The Korea Conditionals
Accepting that Russia and Japan will most likely continue along the positive trajectory that they’ve historically set out on this year and advance their incipient partnership with one another, the next major regional factor that must be looked at in terms of forecasting the future of Northeast Asia is the situation in the two Koreas. North Korea conducted two nuclear tests in 2016 and was even put under UNSC sanctions because of them, signifying that both Russia and importantly China had enough of its antics and sought to symbolically bring it in line. The author wrote more about this in a Sputnik piece from earlier this year, in which it was remarked that North Korea’s security concerns are entirely legitimate, but that it is playing the role of a “useful idiot” in predictably responding to each and every one of the US’ provocations just like Washington expects it to.
This in turn has inadvertently given the US the ‘justification’ to continue with its heightened militarization in the region under the guise of “defending against the North Korean threat”, which in practice just translates to more “missile defense” systems which can one day be used as the precedent for building up a more formidable “deterrence” system aimed at negating Russia and China’s nuclear second-strike capabilities. It’s for this latter reason of maximum strategic importance and relevance to global stability that both Eurasian Great Powers have joined forces in condemning North Korea for its behavior (however justified it is in terms of its sovereign rights) and announced that they will be working together in crafting their own retaliatory missile defense shield if the US keeps up its strategic aggression.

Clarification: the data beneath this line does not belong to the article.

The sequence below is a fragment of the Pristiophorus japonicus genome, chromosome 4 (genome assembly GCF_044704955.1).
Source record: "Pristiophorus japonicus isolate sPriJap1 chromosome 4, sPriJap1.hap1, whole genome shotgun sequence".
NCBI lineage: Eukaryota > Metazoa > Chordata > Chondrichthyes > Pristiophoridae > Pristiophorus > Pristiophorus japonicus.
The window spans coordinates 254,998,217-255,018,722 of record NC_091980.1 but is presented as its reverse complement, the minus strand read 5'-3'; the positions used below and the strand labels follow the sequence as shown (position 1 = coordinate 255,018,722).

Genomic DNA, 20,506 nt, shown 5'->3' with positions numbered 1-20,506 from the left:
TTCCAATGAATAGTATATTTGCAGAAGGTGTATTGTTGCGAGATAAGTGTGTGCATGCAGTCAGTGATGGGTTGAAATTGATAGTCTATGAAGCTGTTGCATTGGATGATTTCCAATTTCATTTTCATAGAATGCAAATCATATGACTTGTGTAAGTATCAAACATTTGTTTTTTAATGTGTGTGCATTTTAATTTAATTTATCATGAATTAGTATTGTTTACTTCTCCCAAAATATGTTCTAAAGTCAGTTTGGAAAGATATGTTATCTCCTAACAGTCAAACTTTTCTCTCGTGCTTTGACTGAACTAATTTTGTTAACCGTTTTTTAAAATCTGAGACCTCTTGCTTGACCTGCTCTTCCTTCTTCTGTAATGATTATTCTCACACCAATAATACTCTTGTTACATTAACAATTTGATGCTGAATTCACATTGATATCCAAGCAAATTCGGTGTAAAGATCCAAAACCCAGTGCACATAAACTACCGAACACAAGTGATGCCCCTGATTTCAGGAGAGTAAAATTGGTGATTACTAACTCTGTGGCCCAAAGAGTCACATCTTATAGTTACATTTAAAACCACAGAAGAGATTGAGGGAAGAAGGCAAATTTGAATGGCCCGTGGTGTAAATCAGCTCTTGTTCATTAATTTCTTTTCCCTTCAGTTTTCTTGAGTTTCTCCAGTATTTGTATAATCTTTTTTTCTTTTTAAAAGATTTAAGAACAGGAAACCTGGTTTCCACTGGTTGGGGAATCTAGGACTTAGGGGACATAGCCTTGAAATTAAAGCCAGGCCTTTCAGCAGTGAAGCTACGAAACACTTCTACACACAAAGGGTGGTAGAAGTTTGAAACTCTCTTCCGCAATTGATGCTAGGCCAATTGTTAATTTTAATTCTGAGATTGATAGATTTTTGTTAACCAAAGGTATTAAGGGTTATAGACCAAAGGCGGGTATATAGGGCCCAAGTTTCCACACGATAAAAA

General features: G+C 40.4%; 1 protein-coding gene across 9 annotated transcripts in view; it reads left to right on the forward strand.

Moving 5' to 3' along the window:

Should North Korea’s nuclear testing and missile diplomacy continue, then it’s unlikely that relations with South Korea would ever improve, but the coming year will be extremely important in possibly ushering in a breakthrough for peninsular affairs. This is because President Park’s de-facto (not yet de-jure) impeachment has created a situation whereby the interim government in Seoul and its potential successor might be much more amenable to Russia and China’s urgings that it drop the prior administration’s controversial decision to host the US’ THAAD “missile defense” system. If South Korea opts for peace and turns away from its strategic sabre rattling, then it would rejuvenate Seoul’s relations with Moscow and Beijing and make it much easier for them all to cooperate in dealing with Pyongyang, as a pragmatic government in the South’s “Blue House” could potentially see the error in blindly siding with the US’ bellicosity and instead choose to be much more professional and nuanced with its policies.